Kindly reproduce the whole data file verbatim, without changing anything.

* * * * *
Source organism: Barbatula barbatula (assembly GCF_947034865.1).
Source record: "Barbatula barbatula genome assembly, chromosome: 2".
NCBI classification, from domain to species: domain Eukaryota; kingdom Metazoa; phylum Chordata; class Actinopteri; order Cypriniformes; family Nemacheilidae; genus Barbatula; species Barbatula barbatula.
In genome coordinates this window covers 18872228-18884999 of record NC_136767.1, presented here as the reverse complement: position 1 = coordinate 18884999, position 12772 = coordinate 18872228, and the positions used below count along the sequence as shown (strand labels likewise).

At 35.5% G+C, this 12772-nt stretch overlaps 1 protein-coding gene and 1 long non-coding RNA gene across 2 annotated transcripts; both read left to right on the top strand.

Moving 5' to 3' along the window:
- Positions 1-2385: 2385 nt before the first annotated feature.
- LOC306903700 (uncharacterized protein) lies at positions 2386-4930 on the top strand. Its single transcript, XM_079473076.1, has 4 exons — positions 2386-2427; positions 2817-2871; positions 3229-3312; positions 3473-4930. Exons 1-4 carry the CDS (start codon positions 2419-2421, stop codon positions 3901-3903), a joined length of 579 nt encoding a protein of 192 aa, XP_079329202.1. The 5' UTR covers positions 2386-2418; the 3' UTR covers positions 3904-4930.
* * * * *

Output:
Source organism: Barbatula barbatula (assembly GCF_947034865.1).
Source record: "Barbatula barbatula genome assembly, chromosome: 2".
NCBI classification, from domain to species: domain Eukaryota; kingdom Metazoa; phylum Chordata; class Actinopteri; order Cypriniformes; family Nemacheilidae; genus Barbatula; species Barbatula barbatula.
In genome coordinates this window covers 18872228-18884999 of record NC_136767.1, presented here as the reverse complement: position 1 = coordinate 18884999, position 12772 = coordinate 18872228, and the positions used below count along the sequence as shown (strand labels likewise).

At 35.5% G+C, this 12772-nt stretch overlaps 1 protein-coding gene and 1 long non-coding RNA gene across 2 annotated transcripts; both read left to right on the top strand.

Moving 5' to 3' along the window:
- Positions 1-2385: 2385 nt before the first annotated feature.
- LOC306903700 (uncharacterized protein) lies at positions 2386-4930 on the top strand. Its single transcript, XM_079473076.1, has 4 exons — positions 2386-2427; positions 2817-2871; positions 3229-3312; positions 3473-4930. Exons 1-4 carry the CDS (start codon positions 2419-2421, stop codon positions 3901-3903), a joined length of 579 nt encoding a protein of 192 aa, XP_079329202.1. The 5' UTR covers positions 2386-2418; the 3' UTR covers positions 3904-4930.